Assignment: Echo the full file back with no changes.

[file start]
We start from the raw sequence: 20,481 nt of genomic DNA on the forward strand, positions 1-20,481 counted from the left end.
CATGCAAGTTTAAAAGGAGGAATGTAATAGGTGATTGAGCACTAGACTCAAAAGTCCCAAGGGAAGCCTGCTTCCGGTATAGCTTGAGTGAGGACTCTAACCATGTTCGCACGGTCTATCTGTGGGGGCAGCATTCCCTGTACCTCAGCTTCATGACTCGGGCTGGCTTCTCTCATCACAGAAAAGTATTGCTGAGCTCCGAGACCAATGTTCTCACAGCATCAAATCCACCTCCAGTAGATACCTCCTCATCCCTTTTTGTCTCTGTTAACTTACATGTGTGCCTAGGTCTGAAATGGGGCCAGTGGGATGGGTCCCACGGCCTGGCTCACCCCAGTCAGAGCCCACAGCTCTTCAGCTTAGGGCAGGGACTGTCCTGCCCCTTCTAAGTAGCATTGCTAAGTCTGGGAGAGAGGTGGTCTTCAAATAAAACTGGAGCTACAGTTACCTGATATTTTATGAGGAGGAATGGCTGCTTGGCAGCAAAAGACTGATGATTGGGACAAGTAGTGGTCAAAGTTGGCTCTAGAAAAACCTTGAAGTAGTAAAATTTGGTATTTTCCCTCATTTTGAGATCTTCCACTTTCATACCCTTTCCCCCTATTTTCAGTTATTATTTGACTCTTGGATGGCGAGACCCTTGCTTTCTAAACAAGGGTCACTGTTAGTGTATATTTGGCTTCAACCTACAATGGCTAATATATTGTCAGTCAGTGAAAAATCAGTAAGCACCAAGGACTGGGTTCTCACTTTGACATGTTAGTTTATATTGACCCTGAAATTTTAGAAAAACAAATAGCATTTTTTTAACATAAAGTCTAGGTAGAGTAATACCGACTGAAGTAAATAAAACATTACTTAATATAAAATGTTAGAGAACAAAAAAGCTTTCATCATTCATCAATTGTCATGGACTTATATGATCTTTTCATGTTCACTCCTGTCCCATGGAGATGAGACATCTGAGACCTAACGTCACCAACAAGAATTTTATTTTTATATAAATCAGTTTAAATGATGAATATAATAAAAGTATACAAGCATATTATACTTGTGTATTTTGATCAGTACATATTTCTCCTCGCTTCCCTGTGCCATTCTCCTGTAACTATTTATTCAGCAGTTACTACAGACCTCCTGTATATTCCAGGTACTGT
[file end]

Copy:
We start from the raw sequence: 20,481 nt of genomic DNA on the forward strand, positions 1-20,481 counted from the left end.
CATGCAAGTTTAAAAGGAGGAATGTAATAGGTGATTGAGCACTAGACTCAAAAGTCCCAAGGGAAGCCTGCTTCCGGTATAGCTTGAGTGAGGACTCTAACCATGTTCGCACGGTCTATCTGTGGGGGCAGCATTCCCTGTACCTCAGCTTCATGACTCGGGCTGGCTTCTCTCATCACAGAAAAGTATTGCTGAGCTCCGAGACCAATGTTCTCACAGCATCAAATCCACCTCCAGTAGATACCTCCTCATCCCTTTTTGTCTCTGTTAACTTACATGTGTGCCTAGGTCTGAAATGGGGCCAGTGGGATGGGTCCCACGGCCTGGCTCACCCCAGTCAGAGCCCACAGCTCTTCAGCTTAGGGCAGGGACTGTCCTGCCCCTTCTAAGTAGCATTGCTAAGTCTGGGAGAGAGGTGGTCTTCAAATAAAACTGGAGCTACAGTTACCTGATATTTTATGAGGAGGAATGGCTGCTTGGCAGCAAAAGACTGATGATTGGGACAAGTAGTGGTCAAAGTTGGCTCTAGAAAAACCTTGAAGTAGTAAAATTTGGTATTTTCCCTCATTTTGAGATCTTCCACTTTCATACCCTTTCCCCCTATTTTCAGTTATTATTTGACTCTTGGATGGCGAGACCCTTGCTTTCTAAACAAGGGTCACTGTTAGTGTATATTTGGCTTCAACCTACAATGGCTAATATATTGTCAGTCAGTGAAAAATCAGTAAGCACCAAGGACTGGGTTCTCACTTTGACATGTTAGTTTATATTGACCCTGAAATTTTAGAAAAACAAATAGCATTTTTTTAACATAAAGTCTAGGTAGAGTAATACCGACTGAAGTAAATAAAACATTACTTAATATAAAATGTTAGAGAACAAAAAAGCTTTCATCATTCATCAATTGTCATGGACTTATATGATCTTTTCATGTTCACTCCTGTCCCATGGAGATGAGACATCTGAGACCTAACGTCACCAACAAGAATTTTATTTTTATATAAATCAGTTTAAATGATGAATATAATAAAAGTATACAAGCATATTATACTTGTGTATTTTGATCAGTACATATTTCTCCTCGCTTCCCTGTGCCATTCTCCTGTAACTATTTATTCAGCAGTTACTACAGACCTCCTGTATATTCCAGGTACTGT